SCENARIO PLANNING
LILIANE GEERLINGSEPTEMBER 24 TH 2013
PLANNING
• Vision statement
• Mission statement
• Objectives
• Strategy
• Actionplan
• Implementation
• Monitoring
…….circ...
23 SEPTEMBER 2013 3
Identification of driving forces of change
Determination of main issues and trends shaping
the future
...
SCENARIO-PLANNING
Scenario planning is a foresight methodology.
It helps make sense of an uncertain future.
The focus is o...
WHY DO IT?
The world is becoming more and more complex.
We are facing significant new challenges and
pressures.
Decisions ...
WHY DO IT?
The future is not pre-determined or predicable.
If it were, there would be no point in taking
action today, bec...
WHAT IS FORESIGHT?
All our knowledge is about the past, but all our
decisions are about the future.
We create our future b...
WHY THINK ABOUT THE FUTURE?
What we don’t know we
don’t know
What we
know we
don’t know
What we
know
Most of what we need ...
TYPES OF FUTURES
Possible - “might” happen (future knowledge)
Plausible – “could” happen (current knowledge)
Probable - “l...
Time
WILD CARDS
“Wild Cards” are low-probability, very-high-
impact events that are
• wide in scope and directly affect the hum...
WHAT IS FORESIGHT?
An approach to thinking about the future which
lets you:
• free up your thinking beyond the here and
no...
WHAT IS FORESIGHT?
An attribute, competence or process that attempts
to broaden the boundaries of perception by:
– assessi...
Inputs
Strategy
Outputs
Analysis
Interpretation
“what might we need to do?”
“what will we do?”
“how will we do it?”
“what’...
Inputs
Strategy
Outputs
Analysis
Interpretation
Prospection
Foresight
Expanded Perceptions
of Strategic Options
Strategy D...
WHAT ARE SCENARIOS?
Scenarios are possible views of the world,
described in narrative form (stories) that provide
a contex...
WHY SCENARIOS?
• Provides structured process for people to start
‘consciously’ thinking about the longer-term
future and p...
WHY SCENARIOS?
Scenarios strengthen a strategic management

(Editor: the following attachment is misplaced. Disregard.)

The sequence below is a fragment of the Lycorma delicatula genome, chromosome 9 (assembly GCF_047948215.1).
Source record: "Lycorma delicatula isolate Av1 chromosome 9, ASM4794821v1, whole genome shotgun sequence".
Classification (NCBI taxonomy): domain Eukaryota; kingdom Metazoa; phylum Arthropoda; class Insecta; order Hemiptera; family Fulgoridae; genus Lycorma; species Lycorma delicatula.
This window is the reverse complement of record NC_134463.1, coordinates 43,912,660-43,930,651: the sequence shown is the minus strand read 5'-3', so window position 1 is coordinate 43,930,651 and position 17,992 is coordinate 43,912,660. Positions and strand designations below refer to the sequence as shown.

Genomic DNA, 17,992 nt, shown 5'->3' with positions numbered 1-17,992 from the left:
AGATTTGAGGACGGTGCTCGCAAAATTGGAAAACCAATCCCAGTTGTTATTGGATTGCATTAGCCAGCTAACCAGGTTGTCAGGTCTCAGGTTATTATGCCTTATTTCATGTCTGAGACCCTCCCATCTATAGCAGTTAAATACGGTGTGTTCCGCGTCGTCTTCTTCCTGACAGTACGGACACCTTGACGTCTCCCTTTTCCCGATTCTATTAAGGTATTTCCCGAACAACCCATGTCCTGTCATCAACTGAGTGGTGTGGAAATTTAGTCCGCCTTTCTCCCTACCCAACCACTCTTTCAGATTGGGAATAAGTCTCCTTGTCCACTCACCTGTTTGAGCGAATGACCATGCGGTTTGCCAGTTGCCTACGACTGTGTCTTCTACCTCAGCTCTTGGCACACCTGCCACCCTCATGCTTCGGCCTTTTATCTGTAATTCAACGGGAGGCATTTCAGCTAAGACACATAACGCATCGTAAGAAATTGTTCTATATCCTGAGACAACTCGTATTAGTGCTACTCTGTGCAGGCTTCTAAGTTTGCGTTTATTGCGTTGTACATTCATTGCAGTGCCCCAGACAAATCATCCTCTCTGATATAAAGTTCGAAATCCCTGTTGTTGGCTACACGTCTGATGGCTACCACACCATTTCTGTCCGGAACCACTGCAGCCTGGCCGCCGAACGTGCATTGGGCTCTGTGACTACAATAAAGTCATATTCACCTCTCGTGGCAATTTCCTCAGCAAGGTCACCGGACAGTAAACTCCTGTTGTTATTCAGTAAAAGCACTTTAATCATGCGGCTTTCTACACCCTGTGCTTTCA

tool box:
– traditional methods focus on the past
– scenario pl...
Distance into “the future”
Uncertainty
Predictability
F S H
Forecasting Scenario Planning “Hoping”
Why Scenarios? (Ranges ...
THE SCENARIO PLANNING
PROCESS
1. Research the driving forces
2. Determine patterns of interaction
3. Create scenarios
4. A...
Interpretation
Foresight
“Deep” Drivers of Change
What’s really happening?
1 RESEARCH THE DRIVING
FORCES
Define the major sources of change that affect
the future, whether those forces are predicta...
THINGS CHANGE ...
“Inventions have long since reached their limit, and I see
no hope for future development”: Roman engine...
THINGS CHANGE ...
“We don’t like their sound, and guitar music is on the
way out”: Decca Recording Co. rejecting The Beatl...
MAJOR DRIVERS OF CHANGE
• Social
• Technological
• Economic
• Environmental
• Political
SOCIAL TRENDS
• Rising and ageing population
• Movement towards consumer-driven lifelong
education
• Increasing life expec...
TECHNOLOGICAL TRENDS
• Continued improvements in ICT and increased
human reliance on this technology
• More efficient and ...
ECONOMIC TRENDS
• Declining trade based on traditional
commodities
• The global city
• Growth of jobs in new export indust...
ENVIRONMENTAL TRENDS
• Increasing acceptance of the concept of
sustainable development
• Continued degradation of the natu...
POLITICAL TRENDS
• Rising influence of global government to the
detriment of national governments
• Rising influence of Tr...
2: DETERMINE PATTERNS OF
INTERACTION
Consider how the driving forces could combine
to determine future conditions. To dete...
BUILDING THE SCENARIO
MATRIX
For example, if the economy is a driving force, it
can be labeled as having either no growth ...
Scenario 1 Scenario 2
Scenario 3 Scenario3
Critical
Uncertainty 1
Critical
Uncertainty 2
BUILDING THE SCENARIO MATRIX
DEVELOPING THE SCENARIOS
DEVELOPING THE SCENARIOS
Four global perspectives that could inform the future of
e-learning which were developed by an in...
DEVELOPING THE SCENARIOS
3: CREATE SCENARIOS
When generating scenarios, planners should
think through the implications of different
strategies in d...
4: ANALYSE THE IMPLICATIONS
Ultimately, scenario planning is a technique for
improving decision making. The scenarios enab...
5: EVALUATE SCENARIOS